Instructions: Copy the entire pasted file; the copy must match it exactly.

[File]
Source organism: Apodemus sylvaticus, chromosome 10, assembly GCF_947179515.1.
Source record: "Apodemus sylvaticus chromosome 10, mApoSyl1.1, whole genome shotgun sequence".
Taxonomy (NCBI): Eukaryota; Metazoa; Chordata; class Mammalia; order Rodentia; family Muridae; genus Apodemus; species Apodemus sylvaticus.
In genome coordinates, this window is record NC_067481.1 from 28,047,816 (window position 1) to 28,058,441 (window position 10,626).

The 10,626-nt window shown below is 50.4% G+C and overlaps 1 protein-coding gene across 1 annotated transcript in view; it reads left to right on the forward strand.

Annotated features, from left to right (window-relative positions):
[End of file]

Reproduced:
Source organism: Apodemus sylvaticus, chromosome 10, assembly GCF_947179515.1.
Source record: "Apodemus sylvaticus chromosome 10, mApoSyl1.1, whole genome shotgun sequence".
Taxonomy (NCBI): Eukaryota; Metazoa; Chordata; class Mammalia; order Rodentia; family Muridae; genus Apodemus; species Apodemus sylvaticus.
In genome coordinates, this window is record NC_067481.1 from 28,047,816 (window position 1) to 28,058,441 (window position 10,626).

The 10,626-nt window shown below is 50.4% G+C and overlaps 1 protein-coding gene across 1 annotated transcript in view; it reads left to right on the forward strand.

Annotated features, from left to right (window-relative positions):